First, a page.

Jump to content
docweathers

^6 Glaze for cake decorating style glazing.

Recommended Posts

Glaze is glass and glass flows so i can't imagine a glaze that can maintain a thick, stay put frosting like consistancy.  I agree piping slip is likely going to be the answer for the effect you are looking for.

i found you a tutorial

https://ceramicartsnetwork.org/daily/pottery-making-techniques/ceramic-decorating-techniques/piece-of-cake-how-to-decorate-your-pots-like-a-pastry-chef/

Edited by PSC

Share this post


Link to post
Share on other sites

thanks for the info  I have  full supply of piping tools. I really want t do this as a glaze on bisque.... on top of other glazes. 

 

Would adding alumina hydrate help the glaze keep its form.?  I know it might cause some roughness. Any solution to this?

 

 

 

Share this post


Link to post
Share on other sites
On 1/6/2019 at 4:46 PM, Magnolia Mud Research said:

I use a low fire grog-less white commercial clay body as a white glaze at cone 10 R.  

You might try a low fire clay body as a stiff slip glaze at cone 6 over (or maybe mixed with) your glaze.   

LT

I have no experience with low fire anything. What cone low fire  clay would you guess might serve as a stiff majolica "cake icing"?

I tried adding 20% alumina hydrate to one of my current majolica glazes. It did absolutely nothing to stiffen up the glaze. 

Does the strategy have any merits i.e. did I not put enough alumina hydrate in the glaze.

Edited by docweathers

Share this post


Link to post
Share on other sites

The low fire  clay body I use is Armadillo Longhorn White rated cone 05+-.  Use an equivalent clay body from your local source.  Try it on green ware and fire  to cone 6 to see if it is stiff enough.  If not, add some of your regular white clay body to the get the “stiffness “  you want.  That’s the approach I take when developing a new technique. 

LT

Share this post


Link to post
Share on other sites

I can see where creating a thick paste for application would be useful but the problem really is the melting of the form during glaze firing.  How would this fine particle ball clay help in that area?

 

all ancient deities have beards

 

Share this post


Link to post
Share on other sites
On January 6, 2019 at 10:59 AM, docweathers said:

 

 

Would adding alumina hydrate help the glaze keep its form.?  I know it might cause some roughness. Any solution to this?

 

Right idea, wrong ingredient.  New terminology: " refractory glaze."  The C6 premise of adding up to 20% ball clay; need to go just above that 25-30%.  The high CEC will make a paste, the added alumina (ball clay) will hold its shape (refractory). Just theory; you are the test guinea pig. Dr. Frankenstein will go to his laboratory and mix it up for you; try not to get it in your beard.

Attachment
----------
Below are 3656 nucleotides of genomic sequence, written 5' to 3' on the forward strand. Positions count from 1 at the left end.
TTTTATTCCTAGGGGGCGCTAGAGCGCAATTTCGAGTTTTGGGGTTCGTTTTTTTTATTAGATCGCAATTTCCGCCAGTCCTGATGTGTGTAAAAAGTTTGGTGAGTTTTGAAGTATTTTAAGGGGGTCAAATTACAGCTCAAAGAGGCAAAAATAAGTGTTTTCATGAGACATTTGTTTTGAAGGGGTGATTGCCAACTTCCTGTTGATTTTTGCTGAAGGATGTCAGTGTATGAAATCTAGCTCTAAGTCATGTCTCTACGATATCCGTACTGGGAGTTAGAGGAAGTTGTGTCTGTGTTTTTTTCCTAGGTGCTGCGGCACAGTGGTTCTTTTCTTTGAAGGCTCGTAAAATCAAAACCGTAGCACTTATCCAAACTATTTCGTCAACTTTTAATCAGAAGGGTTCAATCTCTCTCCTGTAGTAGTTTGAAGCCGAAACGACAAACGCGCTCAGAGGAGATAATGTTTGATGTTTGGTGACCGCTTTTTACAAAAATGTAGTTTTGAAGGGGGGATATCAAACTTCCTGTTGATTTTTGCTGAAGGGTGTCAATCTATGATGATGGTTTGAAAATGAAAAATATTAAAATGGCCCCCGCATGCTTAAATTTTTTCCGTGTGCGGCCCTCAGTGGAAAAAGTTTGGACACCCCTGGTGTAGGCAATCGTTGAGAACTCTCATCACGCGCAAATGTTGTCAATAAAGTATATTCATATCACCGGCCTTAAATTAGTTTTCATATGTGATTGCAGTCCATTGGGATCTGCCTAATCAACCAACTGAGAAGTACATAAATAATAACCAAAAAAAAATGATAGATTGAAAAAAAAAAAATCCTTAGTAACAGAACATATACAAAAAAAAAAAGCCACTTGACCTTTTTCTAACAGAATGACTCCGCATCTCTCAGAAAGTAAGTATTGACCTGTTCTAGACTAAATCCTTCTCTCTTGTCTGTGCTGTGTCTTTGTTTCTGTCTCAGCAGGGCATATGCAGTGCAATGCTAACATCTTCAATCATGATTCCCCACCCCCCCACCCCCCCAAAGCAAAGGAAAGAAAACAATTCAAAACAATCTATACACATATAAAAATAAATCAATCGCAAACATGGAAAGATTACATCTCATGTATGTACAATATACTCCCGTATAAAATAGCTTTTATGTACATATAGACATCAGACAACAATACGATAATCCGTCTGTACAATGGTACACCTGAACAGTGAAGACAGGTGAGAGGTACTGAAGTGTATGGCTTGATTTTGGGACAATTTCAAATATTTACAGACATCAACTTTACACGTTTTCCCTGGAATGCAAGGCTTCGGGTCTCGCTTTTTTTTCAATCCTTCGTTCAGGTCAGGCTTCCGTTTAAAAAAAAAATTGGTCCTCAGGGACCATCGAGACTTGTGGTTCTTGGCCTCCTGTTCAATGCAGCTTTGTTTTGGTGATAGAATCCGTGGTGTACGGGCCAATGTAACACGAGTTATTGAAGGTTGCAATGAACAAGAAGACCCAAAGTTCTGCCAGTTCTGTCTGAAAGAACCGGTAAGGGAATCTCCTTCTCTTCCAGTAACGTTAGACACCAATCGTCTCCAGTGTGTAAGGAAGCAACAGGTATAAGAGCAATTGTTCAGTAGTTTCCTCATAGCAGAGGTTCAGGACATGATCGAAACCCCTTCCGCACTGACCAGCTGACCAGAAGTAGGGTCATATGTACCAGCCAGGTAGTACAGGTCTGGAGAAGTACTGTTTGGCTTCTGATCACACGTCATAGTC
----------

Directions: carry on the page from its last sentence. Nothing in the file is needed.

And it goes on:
Share this post


Link to post
Share on other sites
17 hours ago, PSC said:

Don't let your kiln goddess hear you talking like that ;)

Sometimes I think I'm plagued with kiln devils not goddesses. But I think it's my fault because I'm constantly experimenting with new glazes and glaze combinations. Of course some of don't come out like I hoped. If Iris smart guy I would get 1/2 a dozen glazes I like and use them. But what fun would that be.

 

On 1/10/2019 at 2:21 PM, glazenerd said:

try not to get it in your beard.

Gee I thought the best way to measure CEC was by taste but of course that sometimes puts it in my beard. My wife hates it when I give her a big kiss with a beard full of clay, but what fun.

Share this post


Link to post
Share on other sites

Doc, I don't think you can have a glaze that stands up and holds its shape like frosting (too fluid when melted), but white earthenware clay , thinned out a bit to act like buttercream in a pastry tube, would hold its shape and probably self-glaze when overfired. At least it has for me. You'd have to do some tests.

Share this post


Link to post
Share on other sites

Join the conversation

You can post now and register later. If you have an account, sign in now to post with your account.

Guest
Reply to this topic...

×   Pasted as rich text.   Paste as plain text instead

  Only 75 emoji are allowed.

×   Your link has been automatically embedded.   Display as a link instead

×   Your previous content has been restored.   Clear editor

×   You cannot paste images directly. Upload or insert images from URL.


×
×
  • Create New...

Important Information

By using this site, you agree to our Terms of Use.